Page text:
A study soon to be released by the Department of Energy, titled “Empirical Data and Decomposition Analysis of U.S. Corn Use for Ethanol Production from 2001-2008.” A presentation summarizing the results of the study was given in California to encourage the eligibility of corn ethanol in California’s low carbon fuel standards. The abstract concludes:
The results of this study provide little support for estimates that assume large land use conversion or diversion of corn exports due to ethanol production in the U.S. over the past decade.
And a bullet point from p. 12:
The analysis suggests minimal to zero indirect land use change was induced by use of corn for ethanol over the last decade.
The study is laughably incomplete as it doesn’t look at a comparative baseline analysis of what would have happened without the increased demand for corn. As NRDC’s Nathaniel Greene notes:
ORNL’s own conclusions acknowledge the limitations of their study. But despite this, they willfully bury these key caveats and misstate what can be reasonably concluded based on their study. While they reiterate that analysis of empirical data over the period 2001-2008 has led them to certain conclusions, they acknowledge that “understanding the interactions of policy with baseline trends”, they say, “is crucial to improve estimates of policy effect on land use”. They then go on to say that while analysis of this data can illustrate how the economy actually adjusted to biofuel policies that increased demand (and supply) of corn for ethanol [in the past], “more detailed analysis of policy effects on prices is needed”.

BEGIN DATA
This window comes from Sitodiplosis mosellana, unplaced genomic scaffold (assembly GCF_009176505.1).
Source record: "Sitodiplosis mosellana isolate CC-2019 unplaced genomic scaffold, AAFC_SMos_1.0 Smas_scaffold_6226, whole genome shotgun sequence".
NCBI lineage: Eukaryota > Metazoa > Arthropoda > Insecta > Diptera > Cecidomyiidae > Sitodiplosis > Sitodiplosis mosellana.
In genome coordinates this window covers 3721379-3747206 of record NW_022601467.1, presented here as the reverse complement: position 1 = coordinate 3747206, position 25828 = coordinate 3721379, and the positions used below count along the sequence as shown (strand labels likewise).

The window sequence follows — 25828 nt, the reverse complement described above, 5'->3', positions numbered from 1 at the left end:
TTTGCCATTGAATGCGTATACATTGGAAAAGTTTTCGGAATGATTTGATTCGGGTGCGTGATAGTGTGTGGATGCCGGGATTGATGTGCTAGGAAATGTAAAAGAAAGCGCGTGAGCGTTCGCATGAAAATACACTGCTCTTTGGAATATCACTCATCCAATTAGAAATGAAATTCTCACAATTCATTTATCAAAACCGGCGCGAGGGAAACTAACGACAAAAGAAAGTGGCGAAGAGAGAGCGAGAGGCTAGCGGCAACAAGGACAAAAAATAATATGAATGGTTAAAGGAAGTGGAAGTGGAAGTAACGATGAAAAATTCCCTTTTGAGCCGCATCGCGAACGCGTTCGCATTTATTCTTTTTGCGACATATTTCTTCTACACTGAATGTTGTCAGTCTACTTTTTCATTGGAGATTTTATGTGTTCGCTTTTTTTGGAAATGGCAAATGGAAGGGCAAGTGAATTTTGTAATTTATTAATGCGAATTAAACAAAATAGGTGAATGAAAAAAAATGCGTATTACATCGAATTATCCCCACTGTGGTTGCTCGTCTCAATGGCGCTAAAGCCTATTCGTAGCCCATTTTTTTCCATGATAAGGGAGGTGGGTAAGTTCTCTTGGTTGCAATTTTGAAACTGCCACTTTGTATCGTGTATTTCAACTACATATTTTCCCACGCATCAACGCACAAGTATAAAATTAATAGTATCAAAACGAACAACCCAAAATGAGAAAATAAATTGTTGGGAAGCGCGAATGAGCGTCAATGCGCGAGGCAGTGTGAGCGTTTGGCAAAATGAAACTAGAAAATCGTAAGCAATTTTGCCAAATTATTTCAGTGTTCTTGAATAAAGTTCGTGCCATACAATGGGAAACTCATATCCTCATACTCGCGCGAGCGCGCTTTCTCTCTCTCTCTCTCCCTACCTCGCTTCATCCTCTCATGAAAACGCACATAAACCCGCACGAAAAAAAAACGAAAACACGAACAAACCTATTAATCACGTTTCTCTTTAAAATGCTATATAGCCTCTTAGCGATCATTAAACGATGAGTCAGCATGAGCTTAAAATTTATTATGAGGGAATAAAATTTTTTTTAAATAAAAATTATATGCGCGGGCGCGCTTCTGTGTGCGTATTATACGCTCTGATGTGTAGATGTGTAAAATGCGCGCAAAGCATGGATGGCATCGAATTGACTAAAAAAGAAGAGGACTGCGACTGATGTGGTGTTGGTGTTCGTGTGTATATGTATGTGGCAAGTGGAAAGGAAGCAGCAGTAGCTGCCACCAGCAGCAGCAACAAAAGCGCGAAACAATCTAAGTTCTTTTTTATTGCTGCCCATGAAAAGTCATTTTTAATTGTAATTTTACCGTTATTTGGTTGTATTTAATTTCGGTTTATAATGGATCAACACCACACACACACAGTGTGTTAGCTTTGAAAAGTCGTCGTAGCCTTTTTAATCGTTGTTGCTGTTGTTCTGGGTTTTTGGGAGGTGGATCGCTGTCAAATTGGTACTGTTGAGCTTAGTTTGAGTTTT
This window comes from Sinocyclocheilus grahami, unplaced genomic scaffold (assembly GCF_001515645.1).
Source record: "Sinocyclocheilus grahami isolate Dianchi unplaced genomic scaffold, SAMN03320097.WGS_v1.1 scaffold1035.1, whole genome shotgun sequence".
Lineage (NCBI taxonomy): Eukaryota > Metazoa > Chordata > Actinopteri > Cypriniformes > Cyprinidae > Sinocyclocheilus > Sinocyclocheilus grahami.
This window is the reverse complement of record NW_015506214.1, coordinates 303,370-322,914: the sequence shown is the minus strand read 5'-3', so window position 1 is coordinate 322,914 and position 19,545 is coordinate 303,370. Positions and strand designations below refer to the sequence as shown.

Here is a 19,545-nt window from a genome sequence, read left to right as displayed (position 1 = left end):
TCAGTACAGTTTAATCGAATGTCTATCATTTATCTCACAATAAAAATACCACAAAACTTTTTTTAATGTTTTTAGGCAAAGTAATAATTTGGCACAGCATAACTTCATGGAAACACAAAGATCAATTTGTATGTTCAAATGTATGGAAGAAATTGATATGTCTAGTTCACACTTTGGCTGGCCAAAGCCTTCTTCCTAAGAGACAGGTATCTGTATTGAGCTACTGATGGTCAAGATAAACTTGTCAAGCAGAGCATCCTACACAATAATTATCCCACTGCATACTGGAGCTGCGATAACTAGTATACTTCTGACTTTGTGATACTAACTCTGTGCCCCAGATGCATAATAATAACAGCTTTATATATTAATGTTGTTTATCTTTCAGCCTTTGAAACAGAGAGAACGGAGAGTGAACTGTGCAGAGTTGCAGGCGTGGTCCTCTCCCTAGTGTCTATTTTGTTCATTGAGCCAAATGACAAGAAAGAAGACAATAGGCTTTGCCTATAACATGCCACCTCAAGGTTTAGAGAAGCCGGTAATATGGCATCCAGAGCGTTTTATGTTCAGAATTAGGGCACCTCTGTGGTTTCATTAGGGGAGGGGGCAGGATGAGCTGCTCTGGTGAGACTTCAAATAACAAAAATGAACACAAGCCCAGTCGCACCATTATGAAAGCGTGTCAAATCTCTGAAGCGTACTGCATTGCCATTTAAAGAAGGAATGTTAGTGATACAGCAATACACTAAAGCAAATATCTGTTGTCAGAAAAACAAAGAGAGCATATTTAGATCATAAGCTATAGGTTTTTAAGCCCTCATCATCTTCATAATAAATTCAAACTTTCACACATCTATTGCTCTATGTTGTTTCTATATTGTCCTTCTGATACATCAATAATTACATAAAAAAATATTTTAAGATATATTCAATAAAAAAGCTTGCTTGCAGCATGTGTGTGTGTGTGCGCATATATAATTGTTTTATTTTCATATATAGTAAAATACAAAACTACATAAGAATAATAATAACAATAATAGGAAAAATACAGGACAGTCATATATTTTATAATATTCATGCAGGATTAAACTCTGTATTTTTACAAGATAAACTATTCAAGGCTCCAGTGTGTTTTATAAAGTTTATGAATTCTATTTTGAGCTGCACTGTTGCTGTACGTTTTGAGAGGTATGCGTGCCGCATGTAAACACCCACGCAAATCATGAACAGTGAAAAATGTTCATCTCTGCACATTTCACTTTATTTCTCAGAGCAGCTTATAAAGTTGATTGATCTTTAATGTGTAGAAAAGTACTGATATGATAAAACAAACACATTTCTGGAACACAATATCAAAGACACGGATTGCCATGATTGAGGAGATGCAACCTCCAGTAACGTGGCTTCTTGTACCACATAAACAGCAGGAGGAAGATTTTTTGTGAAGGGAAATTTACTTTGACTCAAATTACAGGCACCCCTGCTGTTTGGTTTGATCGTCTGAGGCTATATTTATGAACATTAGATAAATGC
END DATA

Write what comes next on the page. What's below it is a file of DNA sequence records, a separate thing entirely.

What they should have said is that since they didn’t look at any baseline without policy or any price-demand interactions, they actually can’t say anything meaningful about the land-use change induced by US policies.
Unfortunately in this case the willful ignorance is being pushed by the Department of Energy in order to support Obama’s biofuel policies. So much for his claims to govern by science. The Renewable Fuels Association quickly touted the study and attacked other studies which came to less flattering conclusions.